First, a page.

Ultrasound-guided dorsal penile nerve block for ED paraphimosis reduction

Stefan Flores, Andrew A Herring
American Journal of Emergency Medicine 2015, 33 (6): 863.e3-5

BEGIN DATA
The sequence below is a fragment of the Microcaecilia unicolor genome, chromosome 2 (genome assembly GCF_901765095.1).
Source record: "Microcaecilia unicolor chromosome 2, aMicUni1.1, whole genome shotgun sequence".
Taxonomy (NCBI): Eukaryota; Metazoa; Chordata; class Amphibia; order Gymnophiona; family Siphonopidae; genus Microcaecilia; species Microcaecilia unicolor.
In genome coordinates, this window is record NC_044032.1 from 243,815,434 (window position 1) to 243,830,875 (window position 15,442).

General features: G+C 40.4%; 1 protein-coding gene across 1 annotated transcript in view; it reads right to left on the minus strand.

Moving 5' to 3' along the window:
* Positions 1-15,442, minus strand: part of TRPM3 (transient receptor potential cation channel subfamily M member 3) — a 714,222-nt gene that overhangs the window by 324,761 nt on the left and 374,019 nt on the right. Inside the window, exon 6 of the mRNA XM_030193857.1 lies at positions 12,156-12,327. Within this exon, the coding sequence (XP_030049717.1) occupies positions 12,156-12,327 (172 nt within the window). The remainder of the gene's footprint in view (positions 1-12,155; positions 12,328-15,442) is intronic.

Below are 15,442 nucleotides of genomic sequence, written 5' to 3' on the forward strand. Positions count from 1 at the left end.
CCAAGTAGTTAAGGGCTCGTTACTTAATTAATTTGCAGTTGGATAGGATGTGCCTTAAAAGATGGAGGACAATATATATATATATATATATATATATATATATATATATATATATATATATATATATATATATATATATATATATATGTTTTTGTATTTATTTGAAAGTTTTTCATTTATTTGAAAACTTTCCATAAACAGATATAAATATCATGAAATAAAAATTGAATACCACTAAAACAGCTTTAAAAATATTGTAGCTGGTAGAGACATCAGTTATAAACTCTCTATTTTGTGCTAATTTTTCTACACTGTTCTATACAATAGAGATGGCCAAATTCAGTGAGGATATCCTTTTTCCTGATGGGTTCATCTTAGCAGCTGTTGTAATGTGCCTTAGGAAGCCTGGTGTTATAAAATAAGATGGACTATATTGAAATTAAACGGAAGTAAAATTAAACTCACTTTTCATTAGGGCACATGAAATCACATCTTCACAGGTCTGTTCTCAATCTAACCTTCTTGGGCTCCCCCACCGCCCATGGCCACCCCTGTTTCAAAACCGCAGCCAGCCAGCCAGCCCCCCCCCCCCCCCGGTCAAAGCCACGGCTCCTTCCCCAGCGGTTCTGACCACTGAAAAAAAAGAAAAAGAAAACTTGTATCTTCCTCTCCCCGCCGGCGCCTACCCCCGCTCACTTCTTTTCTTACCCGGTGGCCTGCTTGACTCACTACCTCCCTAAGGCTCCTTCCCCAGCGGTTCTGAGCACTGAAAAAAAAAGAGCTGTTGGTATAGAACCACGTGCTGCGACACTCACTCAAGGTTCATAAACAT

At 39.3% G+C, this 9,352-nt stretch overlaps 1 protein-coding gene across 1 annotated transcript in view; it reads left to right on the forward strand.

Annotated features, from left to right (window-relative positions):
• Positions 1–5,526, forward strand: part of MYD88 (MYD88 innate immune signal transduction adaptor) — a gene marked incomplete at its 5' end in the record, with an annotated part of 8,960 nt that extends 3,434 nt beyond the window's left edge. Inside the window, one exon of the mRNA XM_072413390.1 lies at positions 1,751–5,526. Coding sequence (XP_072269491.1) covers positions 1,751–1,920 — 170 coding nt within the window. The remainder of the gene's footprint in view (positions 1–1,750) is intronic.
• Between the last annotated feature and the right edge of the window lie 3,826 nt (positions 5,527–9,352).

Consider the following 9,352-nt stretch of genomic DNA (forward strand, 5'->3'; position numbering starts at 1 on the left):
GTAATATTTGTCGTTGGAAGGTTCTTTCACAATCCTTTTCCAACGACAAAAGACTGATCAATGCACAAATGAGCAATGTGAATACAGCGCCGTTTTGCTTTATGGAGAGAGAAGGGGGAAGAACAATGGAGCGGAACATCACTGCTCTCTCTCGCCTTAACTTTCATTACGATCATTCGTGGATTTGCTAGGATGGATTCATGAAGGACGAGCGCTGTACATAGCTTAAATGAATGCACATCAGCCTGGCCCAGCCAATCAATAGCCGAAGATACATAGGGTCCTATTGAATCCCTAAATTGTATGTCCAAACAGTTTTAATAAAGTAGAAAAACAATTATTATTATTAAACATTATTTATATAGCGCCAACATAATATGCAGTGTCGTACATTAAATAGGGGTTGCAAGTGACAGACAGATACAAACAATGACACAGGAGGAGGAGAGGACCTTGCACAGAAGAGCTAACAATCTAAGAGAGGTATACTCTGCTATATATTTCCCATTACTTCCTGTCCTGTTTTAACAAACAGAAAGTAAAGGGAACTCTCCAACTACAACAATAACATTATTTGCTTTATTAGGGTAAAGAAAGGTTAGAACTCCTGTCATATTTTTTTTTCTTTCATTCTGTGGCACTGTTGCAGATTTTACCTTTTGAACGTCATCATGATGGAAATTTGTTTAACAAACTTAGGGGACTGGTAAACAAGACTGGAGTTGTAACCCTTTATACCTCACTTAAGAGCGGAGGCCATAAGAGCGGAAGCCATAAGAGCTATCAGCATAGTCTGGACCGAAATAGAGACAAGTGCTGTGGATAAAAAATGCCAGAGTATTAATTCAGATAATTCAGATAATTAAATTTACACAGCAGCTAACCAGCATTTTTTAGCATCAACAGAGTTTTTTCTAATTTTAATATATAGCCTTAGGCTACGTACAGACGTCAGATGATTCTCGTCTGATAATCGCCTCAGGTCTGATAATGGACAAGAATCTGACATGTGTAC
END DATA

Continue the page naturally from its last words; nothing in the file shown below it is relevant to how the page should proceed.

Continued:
Adequate anesthesia for emergency department management of painful penile conditions such as paraphimosis or priapism is often both technically challenging and inconsistent using traditional landmark-based techniques of the dorsal penile block (DPB). The pudendal nerves branch to form the paired dorsal nerves of the penis providing sensory innervation to the skin of both the dorsal and ventral aspects of the penis. "Blind" DPB techniques tend to rely on subtle tactile feedback from the needle and visual landmark approximation to identify the appropriate subpubic fascial compartment for injection. The landmark-based DPB is not standardized with options including “10 o'clock and 2 o'clock” infrapubic injections with or without ventral infiltration or a ring block. Given the lack of standardization and inherent technical imprecision with the landmark-based DPB, large volumes of local anesthetic (up to 50 mL) are sometimes required to achieve a clinically adequate block. In addition, inadvertent injection into the corpora cavernosa may occur. More recently, an ultrasound-guided approach has been developed. Using ultrasound, the dorsal penile nerves can be precisely targeted in the fascial compartment just deep to Buck fascia, potentially increasing block success rate and reducing the need for large local anesthetic volumes. Herein, we report the first adult case of an ultrasound-guided dorsal penile nerve block performed in the emergency department for the reduction of a paraphimosis and review the relevant penile anatomy and technical details of the procedure.

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